How To Make The Most of Your Position As A Leader

All leaders can learn to lead differently and move up the levels of leadership if they’re willing to change the way they lead. How do you make the most of your leadership position while shifting from positional to permissional leadership?

1. Stop Relying on Position to Push People
There is nothing wrong with having a leadership position. That’s the starting place for most leadership. However, there is everything wrong with having a positional mind-set. If you have to tell people that you’re the leader, you’re not. If you continue to rely on your position to move people, you may never develop influence with them, and your success will always be limited.

You have to rely on people skills, not power, to get things done. It treats individual followers as people, not mere subordinates. If you want to become a better leader, let go of control and start fostering cooperation. Good leaders stop bossing people around and start encouraging them. That is the secret to being a people-oriented leader, because much of successful leadership is encouragement.

2. Trade Entitlement for Movement
Good leaders don’t take anything for granted. They keep working and keep leading. They understand that leadership must be earned and established. They remain dissatisfied in a way, because dissatisfaction is a good one-word definition of “motivation.” Good leaders strive to keep the people and the organization moving forward its vision. They recognize that organizations can sometimes be filled with appointees, but teams can be built only by good leadership.

You may have been appointed to a position, but you will have to lead yourself and others above it. You must be willing to give up what is in order to reach for what could be. Let a vision for making a difference lift you and your people above the confines of job descriptions and petty rules. Forget about your leadership rights. Focus on your responsibility to make a difference in the lives of the people you lead. When you receive a position or title, you haven’t arrived. It’s time to start moving—and taking others along with you.

Leadership isn’t a right. It’s a privilege. It must be continually earned. If you possess any sense of entitlement, that will work against you. If you’ve thought in terms of position, change your focus. Instead, think about your leadership potential. What kind of leader do you have the potential to become? What kind of positive effect can you have on the people you lead? What kind of impact can you make on the world? Rewrite your goals to embrace a non-positional mind-set. It will make a difference in your teachability and the way you treat your team members.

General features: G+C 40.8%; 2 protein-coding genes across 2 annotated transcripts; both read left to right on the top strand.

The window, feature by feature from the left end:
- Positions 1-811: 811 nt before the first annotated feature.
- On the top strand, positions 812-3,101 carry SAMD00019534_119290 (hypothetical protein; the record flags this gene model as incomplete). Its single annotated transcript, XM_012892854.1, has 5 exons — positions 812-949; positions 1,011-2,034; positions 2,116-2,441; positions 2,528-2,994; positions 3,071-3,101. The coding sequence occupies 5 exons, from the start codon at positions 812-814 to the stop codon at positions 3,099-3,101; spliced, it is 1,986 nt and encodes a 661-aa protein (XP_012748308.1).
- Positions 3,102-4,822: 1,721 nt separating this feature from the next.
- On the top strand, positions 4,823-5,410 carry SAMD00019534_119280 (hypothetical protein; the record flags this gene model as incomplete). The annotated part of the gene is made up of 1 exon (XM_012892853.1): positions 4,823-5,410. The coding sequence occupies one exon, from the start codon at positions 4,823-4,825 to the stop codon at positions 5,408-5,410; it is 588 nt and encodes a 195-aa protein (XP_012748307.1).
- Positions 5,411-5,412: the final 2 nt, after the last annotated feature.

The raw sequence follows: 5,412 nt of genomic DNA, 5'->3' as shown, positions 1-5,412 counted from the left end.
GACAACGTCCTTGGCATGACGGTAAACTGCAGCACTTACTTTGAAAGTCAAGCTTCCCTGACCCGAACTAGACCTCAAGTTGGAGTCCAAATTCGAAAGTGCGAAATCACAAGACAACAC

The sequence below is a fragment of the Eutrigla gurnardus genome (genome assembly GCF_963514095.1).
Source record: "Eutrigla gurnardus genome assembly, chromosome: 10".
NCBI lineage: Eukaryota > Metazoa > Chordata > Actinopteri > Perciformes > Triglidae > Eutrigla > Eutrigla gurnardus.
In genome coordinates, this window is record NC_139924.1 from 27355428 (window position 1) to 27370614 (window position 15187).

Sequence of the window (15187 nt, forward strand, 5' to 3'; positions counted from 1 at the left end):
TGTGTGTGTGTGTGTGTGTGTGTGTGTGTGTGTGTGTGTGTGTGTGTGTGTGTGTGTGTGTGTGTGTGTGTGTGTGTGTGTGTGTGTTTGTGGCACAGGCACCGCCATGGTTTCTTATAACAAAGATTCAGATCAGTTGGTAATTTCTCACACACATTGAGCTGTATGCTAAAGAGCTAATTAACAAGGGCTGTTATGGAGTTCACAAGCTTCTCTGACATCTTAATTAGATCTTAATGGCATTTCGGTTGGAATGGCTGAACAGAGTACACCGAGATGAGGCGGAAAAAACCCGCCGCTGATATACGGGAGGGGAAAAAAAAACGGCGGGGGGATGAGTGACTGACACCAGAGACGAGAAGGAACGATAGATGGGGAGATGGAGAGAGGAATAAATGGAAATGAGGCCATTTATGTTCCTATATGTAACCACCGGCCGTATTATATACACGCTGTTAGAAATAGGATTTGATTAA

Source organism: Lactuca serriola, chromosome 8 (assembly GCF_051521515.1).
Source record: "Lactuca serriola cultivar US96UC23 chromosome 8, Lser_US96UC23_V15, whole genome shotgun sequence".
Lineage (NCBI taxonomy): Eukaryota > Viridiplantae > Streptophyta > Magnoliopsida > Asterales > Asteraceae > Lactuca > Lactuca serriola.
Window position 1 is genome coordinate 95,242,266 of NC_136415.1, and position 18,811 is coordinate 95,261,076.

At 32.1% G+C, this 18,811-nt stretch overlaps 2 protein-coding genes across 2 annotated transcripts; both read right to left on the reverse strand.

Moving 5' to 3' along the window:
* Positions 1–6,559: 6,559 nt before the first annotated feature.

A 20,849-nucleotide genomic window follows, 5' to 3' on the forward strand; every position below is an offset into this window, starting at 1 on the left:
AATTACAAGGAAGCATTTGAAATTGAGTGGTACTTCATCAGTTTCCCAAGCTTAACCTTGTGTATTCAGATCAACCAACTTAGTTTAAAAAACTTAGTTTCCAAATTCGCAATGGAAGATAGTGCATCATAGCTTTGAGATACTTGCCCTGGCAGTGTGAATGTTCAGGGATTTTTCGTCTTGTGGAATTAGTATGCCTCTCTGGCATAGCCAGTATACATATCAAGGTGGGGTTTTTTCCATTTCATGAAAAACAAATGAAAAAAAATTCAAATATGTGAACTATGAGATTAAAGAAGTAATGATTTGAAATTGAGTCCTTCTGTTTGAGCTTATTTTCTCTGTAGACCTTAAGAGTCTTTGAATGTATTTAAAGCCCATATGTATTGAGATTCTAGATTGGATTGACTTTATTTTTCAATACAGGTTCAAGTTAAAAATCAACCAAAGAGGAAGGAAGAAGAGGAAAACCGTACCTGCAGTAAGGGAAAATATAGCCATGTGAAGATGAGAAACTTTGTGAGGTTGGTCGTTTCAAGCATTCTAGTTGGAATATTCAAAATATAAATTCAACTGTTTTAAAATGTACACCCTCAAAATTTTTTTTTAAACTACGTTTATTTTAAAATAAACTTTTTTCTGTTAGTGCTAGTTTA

3. Leave Your Position and Move toward Your People
People who rely on position often mistakenly believe that it is the responsibility of the people to come to them for what they need and want. Good leaders understand that it is their  responsibility to move toward their people. Leaders are initiators.                                                        
The Greek philosopher Socrates said, “Let him that would move the world first move himself.” If you want to move up in your leadership, you need to get out of your territory. You need to stop being king of the hill, get down from your high place, and find your people. You must move beyond your job description, both in terms of the work you do and the way you interact with your people. You must make it your responsibility to learn who they are, find out what they need, and help them and the team win.                                                                                                                                                                                                                                                                                 In order to do anything new in life, we must be willing to leave our comfort zone. That involves taking risks, which can be frightening. However, each time we leave our comfort zone and conquer new territory, it not only expands our comfort zone but also enlarges us. If you want to grow as a leader, be prepared to be uncomfortable. But know this: the risks are well worth the rewards.

 

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